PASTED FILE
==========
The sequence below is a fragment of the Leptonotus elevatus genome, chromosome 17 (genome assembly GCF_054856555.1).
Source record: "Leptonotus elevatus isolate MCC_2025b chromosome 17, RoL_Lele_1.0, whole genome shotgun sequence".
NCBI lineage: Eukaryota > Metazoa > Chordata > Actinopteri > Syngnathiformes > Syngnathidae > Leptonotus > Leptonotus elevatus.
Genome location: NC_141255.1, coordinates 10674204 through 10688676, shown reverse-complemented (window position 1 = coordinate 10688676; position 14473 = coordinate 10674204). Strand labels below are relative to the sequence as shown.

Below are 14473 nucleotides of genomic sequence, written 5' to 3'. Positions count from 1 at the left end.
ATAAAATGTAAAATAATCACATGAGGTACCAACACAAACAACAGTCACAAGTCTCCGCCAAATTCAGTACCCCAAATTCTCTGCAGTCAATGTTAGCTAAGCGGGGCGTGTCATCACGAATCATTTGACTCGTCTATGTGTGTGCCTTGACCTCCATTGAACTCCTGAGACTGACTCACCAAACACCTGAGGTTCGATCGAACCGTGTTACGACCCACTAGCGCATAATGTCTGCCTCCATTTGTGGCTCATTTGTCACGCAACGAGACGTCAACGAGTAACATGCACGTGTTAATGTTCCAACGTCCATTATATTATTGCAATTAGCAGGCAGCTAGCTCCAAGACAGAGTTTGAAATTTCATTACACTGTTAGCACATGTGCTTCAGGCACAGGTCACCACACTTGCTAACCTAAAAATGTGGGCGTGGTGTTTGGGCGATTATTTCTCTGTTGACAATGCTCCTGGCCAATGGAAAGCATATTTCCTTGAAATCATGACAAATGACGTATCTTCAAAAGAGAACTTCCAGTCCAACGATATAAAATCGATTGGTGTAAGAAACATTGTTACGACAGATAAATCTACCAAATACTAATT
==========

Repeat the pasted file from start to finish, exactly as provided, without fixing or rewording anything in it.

The sequence below is a fragment of the Leptonotus elevatus genome, chromosome 17 (genome assembly GCF_054856555.1).
Source record: "Leptonotus elevatus isolate MCC_2025b chromosome 17, RoL_Lele_1.0, whole genome shotgun sequence".
NCBI lineage: Eukaryota > Metazoa > Chordata > Actinopteri > Syngnathiformes > Syngnathidae > Leptonotus > Leptonotus elevatus.
Genome location: NC_141255.1, coordinates 10674204 through 10688676, shown reverse-complemented (window position 1 = coordinate 10688676; position 14473 = coordinate 10674204). Strand labels below are relative to the sequence as shown.

Below are 14473 nucleotides of genomic sequence, written 5' to 3'. Positions count from 1 at the left end.
ATAAAATGTAAAATAATCACATGAGGTACCAACACAAACAACAGTCACAAGTCTCCGCCAAATTCAGTACCCCAAATTCTCTGCAGTCAATGTTAGCTAAGCGGGGCGTGTCATCACGAATCATTTGACTCGTCTATGTGTGTGCCTTGACCTCCATTGAACTCCTGAGACTGACTCACCAAACACCTGAGGTTCGATCGAACCGTGTTACGACCCACTAGCGCATAATGTCTGCCTCCATTTGTGGCTCATTTGTCACGCAACGAGACGTCAACGAGTAACATGCACGTGTTAATGTTCCAACGTCCATTATATTATTGCAATTAGCAGGCAGCTAGCTCCAAGACAGAGTTTGAAATTTCATTACACTGTTAGCACATGTGCTTCAGGCACAGGTCACCACACTTGCTAACCTAAAAATGTGGGCGTGGTGTTTGGGCGATTATTTCTCTGTTGACAATGCTCCTGGCCAATGGAAAGCATATTTCCTTGAAATCATGACAAATGACGTATCTTCAAAAGAGAACTTCCAGTCCAACGATATAAAATCGATTGGTGTAAGAAACATTGTTACGACAGATAAATCTACCAAATACTAATT